Wooden Jewelry Display Box

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Introduction: Wooden Jewelry Display Box

About: I love everything about DIY. Check out my Instructables for new and cool projects.

In this Instructable, I will teach you how to make an "antique" wooden jewelry display box. This project is perfect for a gift to a loved one or for use around your home. This display box does not require any special skills or tools other than a love of woodcraft. Beginners and experts alike can enjoy this project!

I decided to make this project because I had recently been experimenting with balsa, and wanted to see how it would perform as the main wood used in a large-scale project. I had never tried staining balsa before and hadn't really used it for anything important. I love how balsa looks, so I decided to give it a try - Now I am incredibly glad I took the chance because it really paid off.

Step 1: Supplies and Tools

These are the bare minimum tools and supplies required to complete this project:

1) Wood - I used balsa wood for this project because it is light and cheap, thus making it perfect for the beginner. Wood is used for the frame, walls, shelves, etc. and is the most important thing you will use.

2) Glue - Super glue is a fast-drying, strong glue that is great for small parts because it applies fast and requires only a very little amount to set. I used Gorilla brand super glue gel because it doesn't run as much as other super glues. You can also use hot glue, but I feel that super glue is superior because it results in a more clean finish.

3) Cutting Tool - The wood required for this project is generally either small or thin, meaning an Xacto knife would work. However, I prefer saws - since this project isn't all that large, I would recommend a razor saw.

4) Ruler - Used to measure. Required for this project unless you know how to eyeball lengths of wood to a 1/4 of an inch.

These are tools and supplies that will greatly aid in this project but are not required to make it.

1) Miter Box - A miter box is used to help make precision cuts. It is not required, but a miter box will make your job a whole lot easier.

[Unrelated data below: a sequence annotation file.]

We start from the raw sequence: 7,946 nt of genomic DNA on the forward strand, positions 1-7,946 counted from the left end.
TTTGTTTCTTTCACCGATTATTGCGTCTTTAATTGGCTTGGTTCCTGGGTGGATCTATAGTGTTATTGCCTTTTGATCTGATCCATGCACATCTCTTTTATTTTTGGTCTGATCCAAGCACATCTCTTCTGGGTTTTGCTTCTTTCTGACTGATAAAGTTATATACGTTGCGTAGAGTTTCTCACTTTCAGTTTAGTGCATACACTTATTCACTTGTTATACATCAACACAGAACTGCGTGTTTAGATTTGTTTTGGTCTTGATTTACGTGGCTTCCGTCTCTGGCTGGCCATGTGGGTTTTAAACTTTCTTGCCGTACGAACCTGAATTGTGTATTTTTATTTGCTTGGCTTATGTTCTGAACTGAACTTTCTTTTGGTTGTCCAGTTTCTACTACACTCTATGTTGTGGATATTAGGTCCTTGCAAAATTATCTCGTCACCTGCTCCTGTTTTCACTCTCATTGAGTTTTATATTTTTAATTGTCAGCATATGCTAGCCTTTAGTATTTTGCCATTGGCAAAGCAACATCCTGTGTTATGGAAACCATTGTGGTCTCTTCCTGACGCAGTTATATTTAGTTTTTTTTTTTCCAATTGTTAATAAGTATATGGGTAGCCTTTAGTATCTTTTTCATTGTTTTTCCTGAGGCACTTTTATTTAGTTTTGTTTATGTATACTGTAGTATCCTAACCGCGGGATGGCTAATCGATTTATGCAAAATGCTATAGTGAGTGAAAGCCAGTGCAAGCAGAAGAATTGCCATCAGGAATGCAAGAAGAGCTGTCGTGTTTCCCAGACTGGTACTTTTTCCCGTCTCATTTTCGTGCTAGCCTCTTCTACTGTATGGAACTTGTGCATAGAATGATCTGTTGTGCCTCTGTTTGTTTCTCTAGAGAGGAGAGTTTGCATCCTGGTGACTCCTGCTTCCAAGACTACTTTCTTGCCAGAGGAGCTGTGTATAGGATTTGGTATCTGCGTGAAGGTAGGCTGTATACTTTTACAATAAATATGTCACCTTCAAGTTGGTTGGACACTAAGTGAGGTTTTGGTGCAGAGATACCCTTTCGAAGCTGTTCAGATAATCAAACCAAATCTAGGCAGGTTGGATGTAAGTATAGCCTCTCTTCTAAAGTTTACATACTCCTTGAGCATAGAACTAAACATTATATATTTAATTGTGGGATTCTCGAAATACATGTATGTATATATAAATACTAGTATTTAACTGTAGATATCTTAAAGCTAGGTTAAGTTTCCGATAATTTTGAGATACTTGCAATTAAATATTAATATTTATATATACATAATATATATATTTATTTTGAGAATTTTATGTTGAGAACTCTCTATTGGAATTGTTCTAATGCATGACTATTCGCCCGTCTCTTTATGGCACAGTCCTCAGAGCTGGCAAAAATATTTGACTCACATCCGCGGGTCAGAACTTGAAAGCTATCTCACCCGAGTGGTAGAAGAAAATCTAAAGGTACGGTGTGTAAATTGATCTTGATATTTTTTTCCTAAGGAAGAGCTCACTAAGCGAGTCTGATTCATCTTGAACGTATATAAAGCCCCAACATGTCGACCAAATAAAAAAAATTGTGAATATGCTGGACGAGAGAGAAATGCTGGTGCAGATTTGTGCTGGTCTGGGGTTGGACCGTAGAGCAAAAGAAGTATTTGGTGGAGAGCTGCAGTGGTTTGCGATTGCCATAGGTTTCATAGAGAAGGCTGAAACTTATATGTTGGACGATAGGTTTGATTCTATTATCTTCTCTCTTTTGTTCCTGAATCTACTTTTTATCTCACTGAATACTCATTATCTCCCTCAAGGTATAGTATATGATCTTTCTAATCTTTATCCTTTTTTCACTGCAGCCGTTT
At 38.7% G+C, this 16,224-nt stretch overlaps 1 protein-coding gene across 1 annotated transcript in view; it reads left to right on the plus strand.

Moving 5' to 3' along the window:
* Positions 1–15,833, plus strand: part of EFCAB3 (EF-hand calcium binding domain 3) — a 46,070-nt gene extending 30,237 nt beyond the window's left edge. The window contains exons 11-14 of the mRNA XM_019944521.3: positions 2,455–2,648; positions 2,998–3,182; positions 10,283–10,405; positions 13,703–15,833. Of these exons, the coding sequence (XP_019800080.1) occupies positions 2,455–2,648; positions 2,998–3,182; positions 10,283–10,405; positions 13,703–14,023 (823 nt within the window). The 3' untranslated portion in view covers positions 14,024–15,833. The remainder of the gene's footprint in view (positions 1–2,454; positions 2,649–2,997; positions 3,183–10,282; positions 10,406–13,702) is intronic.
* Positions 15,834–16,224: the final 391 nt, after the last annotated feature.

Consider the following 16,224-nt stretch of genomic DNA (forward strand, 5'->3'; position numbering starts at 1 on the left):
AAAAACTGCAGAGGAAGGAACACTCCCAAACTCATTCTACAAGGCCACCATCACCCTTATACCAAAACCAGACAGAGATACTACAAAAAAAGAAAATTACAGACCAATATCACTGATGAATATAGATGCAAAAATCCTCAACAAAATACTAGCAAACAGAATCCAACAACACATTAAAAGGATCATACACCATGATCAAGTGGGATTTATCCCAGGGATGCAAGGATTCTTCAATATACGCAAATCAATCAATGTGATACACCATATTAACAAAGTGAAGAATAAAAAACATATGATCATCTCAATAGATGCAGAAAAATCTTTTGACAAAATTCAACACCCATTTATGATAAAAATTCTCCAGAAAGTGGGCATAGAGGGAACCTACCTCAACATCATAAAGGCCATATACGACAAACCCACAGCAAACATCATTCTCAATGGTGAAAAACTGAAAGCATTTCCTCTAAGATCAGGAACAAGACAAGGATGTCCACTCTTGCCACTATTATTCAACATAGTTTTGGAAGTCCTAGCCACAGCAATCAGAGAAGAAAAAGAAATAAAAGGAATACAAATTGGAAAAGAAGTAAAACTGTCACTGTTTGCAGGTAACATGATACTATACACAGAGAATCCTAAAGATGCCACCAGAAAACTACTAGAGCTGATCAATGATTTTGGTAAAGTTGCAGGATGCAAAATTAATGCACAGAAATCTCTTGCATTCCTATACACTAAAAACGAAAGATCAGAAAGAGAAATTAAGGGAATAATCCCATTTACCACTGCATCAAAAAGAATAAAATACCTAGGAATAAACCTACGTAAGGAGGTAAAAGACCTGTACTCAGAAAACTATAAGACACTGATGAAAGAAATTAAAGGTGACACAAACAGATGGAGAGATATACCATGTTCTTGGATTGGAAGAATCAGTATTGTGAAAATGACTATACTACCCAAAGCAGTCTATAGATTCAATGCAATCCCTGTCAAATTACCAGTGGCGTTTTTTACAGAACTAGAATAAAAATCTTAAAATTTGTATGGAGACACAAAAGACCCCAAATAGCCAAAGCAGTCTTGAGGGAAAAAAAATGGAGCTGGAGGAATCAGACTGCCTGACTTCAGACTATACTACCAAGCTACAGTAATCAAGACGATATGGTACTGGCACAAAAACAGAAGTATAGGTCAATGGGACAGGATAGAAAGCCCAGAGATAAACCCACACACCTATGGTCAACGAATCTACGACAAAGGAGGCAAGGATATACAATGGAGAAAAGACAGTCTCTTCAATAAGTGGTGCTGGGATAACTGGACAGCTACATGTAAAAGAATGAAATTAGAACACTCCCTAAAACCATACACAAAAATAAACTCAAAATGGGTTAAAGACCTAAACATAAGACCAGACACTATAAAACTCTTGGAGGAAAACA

2) Sand Paper - Sand paper is not required, but will make your project more polished. If you don't mind the extra trip to the store, I would highly recommend sand paper. Try to get at least some very fine sandpaper for detail work and coarse sand paper for the rest.

3) Felt - I used felt inside all of the shelves and around all of the hangars in order to avoid scratching expensive jewelry. Not required, but if you plan on using this a lot, it is highly recommended.

4) Wood Stain - In my opinion, I love how balsa wood looks. However, if you want to take your project to the next level, use wood stain. If you choose to use wood stain, you will also need to buy a proper mask and take safety precautions to avoid over-inhalation, but if you are careful it is by far worth it.

5) Scale - You can use a scale to weigh various pieces of wood and try to choose sticks that have a good density. If they are too dense, they end up being too hard to cut and are too heavy, and if they are too light, they can easily snap.

6) A few other smaller supplies which we will discuss in this Instructable.

I personally used all of these items to make my display box, so if you want to follow this instructable step-by-step you should probably get all of these. Otherwise, be prepared to skip over certain sections if you don't have the materials required.

Step 2: Working With Balsa

Balsa is a very lightweight, cheap wood that you can generally find at your local hobby shop or craft store. When working with balsa, you need to make sure to take your time when cutting. With heavier wood, you might be able to slice right through it, but with balsa that will result in uneven cuts and pockmarks.

Since it is lighter, make sure to be more careful with sandpaper - you would be surprised how little sanding is required as compared to other woods!